Weekly Sermon

BO 5783

BO 5783

Who Wrote This Sermon?

I want you to listen carefully to this sermon today. Not that you don’t listen enraptured to all my sermons, but today’s sermon is different. I did not write it! Yes, that’s right, today I’m going to plagiarize a sermon that someone else wrote. And then, I’m going ask you to suggest who wrote it. Are you ready? Here we go…

My dear friends,

This week, we read from the Torah portion of Bo, which tells the story of the Israelites’ liberation from slavery in Egypt. As we read of the plagues that befell the Egyptians and the miraculous splitting of the Red Sea, we are reminded of the power of Gd to intervene in the world and guide us on our journey.

         But alongside this powerful imagery, we are also given a reminder of our own agency and the importance of free will. As Rabbi Jonathan Sacks writes, “The ultimate test of freedom is not what we are allowed to do, but what we are able to do without permission.”

         In the story of the Israelites’ liberation, we see that Gd does not simply free them from slavery; rather, Gd provides them with the opportunity to choose freedom for themselves. Through the plagues and the splitting of the Red Sea, Gd creates the conditions for the Israelites to leave slavery behind and choose to walk towards freedom.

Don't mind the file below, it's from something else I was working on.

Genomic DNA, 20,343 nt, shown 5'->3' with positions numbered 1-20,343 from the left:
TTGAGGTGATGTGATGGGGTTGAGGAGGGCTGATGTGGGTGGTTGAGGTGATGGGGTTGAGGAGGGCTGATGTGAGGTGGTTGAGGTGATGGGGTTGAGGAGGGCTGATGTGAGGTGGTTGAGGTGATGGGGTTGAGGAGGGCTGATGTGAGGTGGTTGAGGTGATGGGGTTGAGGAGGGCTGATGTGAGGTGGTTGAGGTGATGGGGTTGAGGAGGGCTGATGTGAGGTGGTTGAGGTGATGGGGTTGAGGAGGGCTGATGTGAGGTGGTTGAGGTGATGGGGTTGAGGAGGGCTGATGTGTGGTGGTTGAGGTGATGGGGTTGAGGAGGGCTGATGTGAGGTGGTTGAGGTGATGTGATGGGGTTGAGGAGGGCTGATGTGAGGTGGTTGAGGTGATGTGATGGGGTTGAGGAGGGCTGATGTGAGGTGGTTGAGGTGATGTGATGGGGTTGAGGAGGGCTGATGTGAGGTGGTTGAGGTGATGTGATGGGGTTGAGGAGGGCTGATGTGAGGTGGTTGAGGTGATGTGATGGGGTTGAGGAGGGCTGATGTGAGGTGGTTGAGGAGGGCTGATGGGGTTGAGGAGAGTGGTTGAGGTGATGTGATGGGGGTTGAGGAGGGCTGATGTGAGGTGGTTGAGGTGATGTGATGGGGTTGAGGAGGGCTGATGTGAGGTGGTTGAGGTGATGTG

But it is not enough for Gd to simply give us the opportunity for freedom; we must also choose to take it. This is the ultimate test of freedom—not what we are allowed to do, but what we are able to do without permission.

         As we read this week’s Torah portion, let us remember the power of Gd to guide us on our journey and the importance of our own agency in choosing freedom. May we have the courage to take the opportunities presented to us and the wisdom to make choices that lead to true freedom and fulfillment. Amen!

Beautiful words, aren’t they? Gd presents us with opportunities, but we have to choose to take the opportunities. Now let me ask you, who wrote this? No, I didn’t write it. My son Joshua—the other Rabbi Kunis—didn’t write it…

The answer is surprising. This sermon was written by AI—Artificial Intelligence. It was written by a program called ChatGPT which anyone can access free on the Internet if you want to sound really creative and smart.